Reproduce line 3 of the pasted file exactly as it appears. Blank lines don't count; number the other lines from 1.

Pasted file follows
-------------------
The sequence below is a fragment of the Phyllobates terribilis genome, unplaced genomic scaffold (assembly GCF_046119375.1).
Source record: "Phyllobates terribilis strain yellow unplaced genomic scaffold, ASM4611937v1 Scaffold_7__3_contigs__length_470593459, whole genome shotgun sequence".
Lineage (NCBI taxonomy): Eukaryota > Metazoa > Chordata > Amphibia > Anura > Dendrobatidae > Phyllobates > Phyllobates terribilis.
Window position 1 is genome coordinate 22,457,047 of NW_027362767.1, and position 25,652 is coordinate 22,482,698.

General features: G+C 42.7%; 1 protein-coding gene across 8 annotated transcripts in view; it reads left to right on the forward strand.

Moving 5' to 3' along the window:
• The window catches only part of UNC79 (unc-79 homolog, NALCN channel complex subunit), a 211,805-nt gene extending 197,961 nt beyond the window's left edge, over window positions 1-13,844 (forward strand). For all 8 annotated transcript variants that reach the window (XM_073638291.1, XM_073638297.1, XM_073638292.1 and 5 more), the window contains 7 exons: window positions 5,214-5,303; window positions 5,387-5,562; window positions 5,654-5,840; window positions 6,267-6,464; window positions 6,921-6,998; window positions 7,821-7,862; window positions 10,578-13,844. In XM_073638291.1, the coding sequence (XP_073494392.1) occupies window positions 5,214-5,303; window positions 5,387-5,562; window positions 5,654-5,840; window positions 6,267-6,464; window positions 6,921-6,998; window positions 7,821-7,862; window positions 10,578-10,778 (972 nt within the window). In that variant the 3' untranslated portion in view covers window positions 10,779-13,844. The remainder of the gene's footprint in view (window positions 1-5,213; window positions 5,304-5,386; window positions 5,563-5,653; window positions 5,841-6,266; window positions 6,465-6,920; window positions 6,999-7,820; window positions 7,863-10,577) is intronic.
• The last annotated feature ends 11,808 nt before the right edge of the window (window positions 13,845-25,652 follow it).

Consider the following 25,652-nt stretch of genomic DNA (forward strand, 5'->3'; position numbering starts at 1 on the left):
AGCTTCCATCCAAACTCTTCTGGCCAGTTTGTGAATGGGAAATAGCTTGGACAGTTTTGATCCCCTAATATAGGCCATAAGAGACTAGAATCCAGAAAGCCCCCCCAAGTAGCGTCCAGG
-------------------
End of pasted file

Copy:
Lineage (NCBI taxonomy): Eukaryota > Metazoa > Chordata > Amphibia > Anura > Dendrobatidae > Phyllobates > Phyllobates terribilis.